President Trump threatened on Monday to move the Republican National Convention out of North Carolina — while denying that he wants to hold the convention at his namesake resort in Florida even as some state officials started clamoring for the president’s adopted home state to be the venue.

Accusing North Carolina’s Democratic governor, Roy Cooper, of being in a “shutdown mood,” Trump — in a string of early-morning Memorial Day tweets — pressured Cooper to guarantee that “we will be allowed full attendance in the Arena” in Charlotte by the late-August convention.

“Plans are being made by many thousands of enthusiastic Republicans, and others, to head to beautiful North Carolina in August,” Trump wrote. “They must be immediately given an answer by the Governor as to whether or not the space will be allowed to be fully occupied.”

Trump continued: “If not, we will be reluctantly forced to find, with all of the jobs and economic development it brings, another Republican National Convention site. This is not something I want to do. Thank you, and I LOVE the people of North Carolina!”

The threat singling out a Democratic governor who has followed federal guidelines echoed Trump’s pressure on other Democratic-led states to reopen as the coronavirus pandemic pushes the economy to the worst crisis since the Great Depression, with approximately 38 million Americans filing for unemployment and scores of businesses shuttering.

Trump, who sees a revived economy as critical to his reelection, also has encouraged protests against Democratic governors who have imposed stay-at-home orders consistent with federal health officials’ recommendations.

Others in the president’s orbit have gone further. In a recent interview, his son, Eric Trump, leveled the baseless claim that the coronavirus will “magically” disappear after the November elections and suggested that his father’s critics were using the pandemic to undermine Trump’s rallies.

Cooper, through aides, declined to strike back forcefully at Trump’s tweets on Monday.

“State health officials are working with the RNC and will review its plans as they make decisions about how to hold the convention in Charlotte,” said Dory MacMillan, a spokeswoman for the governor. “North Carolina is relying on data and science to protect our state’s public health and safety.”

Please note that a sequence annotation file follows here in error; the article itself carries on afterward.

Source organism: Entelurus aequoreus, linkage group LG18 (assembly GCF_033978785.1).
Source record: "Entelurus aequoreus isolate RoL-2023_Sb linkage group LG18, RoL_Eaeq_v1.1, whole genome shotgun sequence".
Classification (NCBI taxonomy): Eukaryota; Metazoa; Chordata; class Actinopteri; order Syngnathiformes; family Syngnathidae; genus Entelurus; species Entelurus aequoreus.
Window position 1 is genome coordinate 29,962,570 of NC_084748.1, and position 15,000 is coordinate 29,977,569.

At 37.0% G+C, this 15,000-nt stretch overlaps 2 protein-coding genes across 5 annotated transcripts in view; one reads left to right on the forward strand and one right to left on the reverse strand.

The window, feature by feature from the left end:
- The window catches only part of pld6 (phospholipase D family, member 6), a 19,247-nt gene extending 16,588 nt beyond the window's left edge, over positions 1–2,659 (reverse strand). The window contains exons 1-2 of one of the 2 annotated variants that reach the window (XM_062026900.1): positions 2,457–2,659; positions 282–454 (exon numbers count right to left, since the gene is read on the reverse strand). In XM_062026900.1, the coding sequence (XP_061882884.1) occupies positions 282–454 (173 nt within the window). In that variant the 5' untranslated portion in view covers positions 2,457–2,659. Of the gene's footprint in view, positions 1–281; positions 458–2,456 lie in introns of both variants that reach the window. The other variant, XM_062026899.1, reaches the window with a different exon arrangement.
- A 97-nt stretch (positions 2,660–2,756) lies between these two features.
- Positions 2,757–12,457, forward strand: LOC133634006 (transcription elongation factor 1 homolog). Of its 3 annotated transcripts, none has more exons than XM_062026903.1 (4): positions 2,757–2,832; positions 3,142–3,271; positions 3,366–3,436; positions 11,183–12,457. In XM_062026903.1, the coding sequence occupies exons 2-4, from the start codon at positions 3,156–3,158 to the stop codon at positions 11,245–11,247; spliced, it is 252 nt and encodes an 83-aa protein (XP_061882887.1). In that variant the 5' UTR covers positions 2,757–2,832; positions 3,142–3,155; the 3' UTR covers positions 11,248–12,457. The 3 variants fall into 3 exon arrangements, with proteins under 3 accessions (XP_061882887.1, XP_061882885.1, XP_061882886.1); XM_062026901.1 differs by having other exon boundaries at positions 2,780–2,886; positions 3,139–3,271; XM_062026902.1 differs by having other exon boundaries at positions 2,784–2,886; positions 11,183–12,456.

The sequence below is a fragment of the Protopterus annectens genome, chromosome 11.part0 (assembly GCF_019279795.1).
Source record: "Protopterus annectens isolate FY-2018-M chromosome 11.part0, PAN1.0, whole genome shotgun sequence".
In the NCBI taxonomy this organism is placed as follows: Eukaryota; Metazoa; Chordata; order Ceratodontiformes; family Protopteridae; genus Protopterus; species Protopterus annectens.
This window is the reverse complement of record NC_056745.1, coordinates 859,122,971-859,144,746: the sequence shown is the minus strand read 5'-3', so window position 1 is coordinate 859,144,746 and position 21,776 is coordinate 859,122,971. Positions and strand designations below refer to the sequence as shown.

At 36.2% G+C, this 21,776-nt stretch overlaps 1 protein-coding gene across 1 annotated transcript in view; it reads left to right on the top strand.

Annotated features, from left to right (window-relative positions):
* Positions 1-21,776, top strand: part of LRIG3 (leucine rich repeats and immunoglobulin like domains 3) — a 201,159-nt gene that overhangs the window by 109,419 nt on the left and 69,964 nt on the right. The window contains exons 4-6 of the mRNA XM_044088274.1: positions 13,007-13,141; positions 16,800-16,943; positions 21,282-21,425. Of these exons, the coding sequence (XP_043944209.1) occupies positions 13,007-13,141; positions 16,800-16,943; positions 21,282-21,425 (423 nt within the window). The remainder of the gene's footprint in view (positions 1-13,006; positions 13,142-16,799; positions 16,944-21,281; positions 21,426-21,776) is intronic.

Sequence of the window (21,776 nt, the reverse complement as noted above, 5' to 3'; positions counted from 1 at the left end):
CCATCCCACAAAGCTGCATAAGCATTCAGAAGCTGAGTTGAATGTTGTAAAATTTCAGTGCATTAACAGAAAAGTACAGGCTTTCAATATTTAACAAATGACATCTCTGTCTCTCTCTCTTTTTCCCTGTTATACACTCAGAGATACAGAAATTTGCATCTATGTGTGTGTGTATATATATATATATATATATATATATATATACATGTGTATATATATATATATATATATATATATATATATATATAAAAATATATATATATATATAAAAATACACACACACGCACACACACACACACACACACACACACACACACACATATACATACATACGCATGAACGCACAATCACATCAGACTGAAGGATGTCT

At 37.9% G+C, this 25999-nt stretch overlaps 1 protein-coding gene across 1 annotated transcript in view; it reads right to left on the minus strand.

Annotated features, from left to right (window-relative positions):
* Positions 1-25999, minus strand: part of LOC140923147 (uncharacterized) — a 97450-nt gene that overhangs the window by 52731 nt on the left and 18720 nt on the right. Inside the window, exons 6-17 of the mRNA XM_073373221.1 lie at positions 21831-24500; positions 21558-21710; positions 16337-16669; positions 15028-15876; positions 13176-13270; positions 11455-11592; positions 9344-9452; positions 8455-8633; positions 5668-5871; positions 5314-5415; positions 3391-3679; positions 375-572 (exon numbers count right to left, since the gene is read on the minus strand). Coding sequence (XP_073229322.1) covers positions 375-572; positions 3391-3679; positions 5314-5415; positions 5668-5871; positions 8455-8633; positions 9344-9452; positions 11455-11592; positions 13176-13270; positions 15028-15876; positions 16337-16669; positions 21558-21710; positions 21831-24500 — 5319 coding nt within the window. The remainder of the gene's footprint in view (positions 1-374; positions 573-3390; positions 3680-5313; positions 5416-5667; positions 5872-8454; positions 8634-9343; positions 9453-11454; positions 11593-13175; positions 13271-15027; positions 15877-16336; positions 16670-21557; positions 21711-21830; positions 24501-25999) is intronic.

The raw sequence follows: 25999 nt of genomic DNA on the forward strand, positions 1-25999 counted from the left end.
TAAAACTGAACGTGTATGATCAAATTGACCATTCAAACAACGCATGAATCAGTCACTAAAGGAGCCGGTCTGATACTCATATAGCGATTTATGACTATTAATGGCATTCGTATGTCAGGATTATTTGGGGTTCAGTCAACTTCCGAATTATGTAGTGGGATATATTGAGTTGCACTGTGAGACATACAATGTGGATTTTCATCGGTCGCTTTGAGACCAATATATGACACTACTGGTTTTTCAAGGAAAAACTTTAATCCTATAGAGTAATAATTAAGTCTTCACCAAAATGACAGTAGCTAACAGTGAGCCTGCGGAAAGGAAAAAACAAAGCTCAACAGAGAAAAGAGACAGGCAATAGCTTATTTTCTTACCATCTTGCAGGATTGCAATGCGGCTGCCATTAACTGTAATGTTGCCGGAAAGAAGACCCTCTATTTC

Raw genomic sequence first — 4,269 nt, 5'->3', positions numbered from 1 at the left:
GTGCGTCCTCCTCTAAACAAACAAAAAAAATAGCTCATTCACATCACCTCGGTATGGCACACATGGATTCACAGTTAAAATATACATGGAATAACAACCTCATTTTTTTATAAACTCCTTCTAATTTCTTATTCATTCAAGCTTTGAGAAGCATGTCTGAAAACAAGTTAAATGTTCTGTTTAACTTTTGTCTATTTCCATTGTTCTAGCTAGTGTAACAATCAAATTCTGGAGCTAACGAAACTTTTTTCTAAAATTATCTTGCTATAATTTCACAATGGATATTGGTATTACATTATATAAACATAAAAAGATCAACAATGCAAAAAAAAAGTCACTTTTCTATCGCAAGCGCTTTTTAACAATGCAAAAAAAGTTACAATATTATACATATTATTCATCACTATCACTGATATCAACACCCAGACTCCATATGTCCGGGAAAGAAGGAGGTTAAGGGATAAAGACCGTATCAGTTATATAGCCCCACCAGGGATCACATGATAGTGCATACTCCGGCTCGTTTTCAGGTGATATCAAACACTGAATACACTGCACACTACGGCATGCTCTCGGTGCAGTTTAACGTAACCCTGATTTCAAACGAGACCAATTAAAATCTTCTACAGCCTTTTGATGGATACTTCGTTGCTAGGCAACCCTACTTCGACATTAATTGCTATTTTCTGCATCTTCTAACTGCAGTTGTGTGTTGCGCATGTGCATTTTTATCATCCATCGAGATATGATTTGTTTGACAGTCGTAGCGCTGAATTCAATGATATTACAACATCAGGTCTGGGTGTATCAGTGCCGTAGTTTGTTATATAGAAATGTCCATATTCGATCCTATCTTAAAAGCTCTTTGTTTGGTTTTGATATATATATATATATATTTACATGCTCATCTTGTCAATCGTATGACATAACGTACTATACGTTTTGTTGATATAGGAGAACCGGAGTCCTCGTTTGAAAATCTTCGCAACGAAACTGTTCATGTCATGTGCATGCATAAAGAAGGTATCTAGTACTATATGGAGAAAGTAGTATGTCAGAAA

The governor, as well as North Carolina health officials, have had ongoing conversations with both the party committee and White House aides about the convention, according to a state official who spoke on the condition of anonymity to discuss private conversations.

The morning tweet was backed up by the Republican National Committee and Vice President Pence, who in a Fox News interview on Monday mentioned Georgia, Texas and Florida as potential alternate venues for the convention, while stressing that the party wants to stay in Charlotte.

“We love North Carolina,” Pence said. “But having a sense now is absolutely essential because of the immense preparations that are involved.”

An RNC official echoed Trump, saying that Cooper needs to assure the party that the convention can proceed as planned and urged for some answers “sooner rather than later, or we will be forced to consider other options.”

North Carolina offers a political trifecta crucial to the GOP’s chances of holding the presidency, the Senate majority and reclaiming a governorship. Trump won the state by four percentage points in 2016 — the same year Cooper edged out GOP incumbent Pat McCrory. Cooper has gotten high marks for his handling of the pandemic as he seeks a second term, while the state’s junior senator, Sen. Thom Tillis (R-N.C.), is locked in a tight race with Democrat Cal Cunningham.

Planning for both parties’ nominating conventions — a significant undertaking that attracts thousands from all over the nation — has been upended by the ongoing coronavirus pandemic, which has killed at least 97,000 Americans and had forced most of the country to shut down businesses and limit mass gatherings.

Democrats have postponed their July convention to August amid concerns about the pandemic. But it remains unclear whether their plans will shift again, or if they will hold an in-person gathering in Milwaukee as they have long intended.

One alternative under consideration, according to Democrats familiar with the talks, who spoke on the condition of anonymity to discuss private planning, is holding smaller regional events for delegates and party leaders that would complement a scaled-down main event in Milwaukee. The national party also opened the door this month to remote delegate voting, an indication of movement toward a scaled back or virtual event.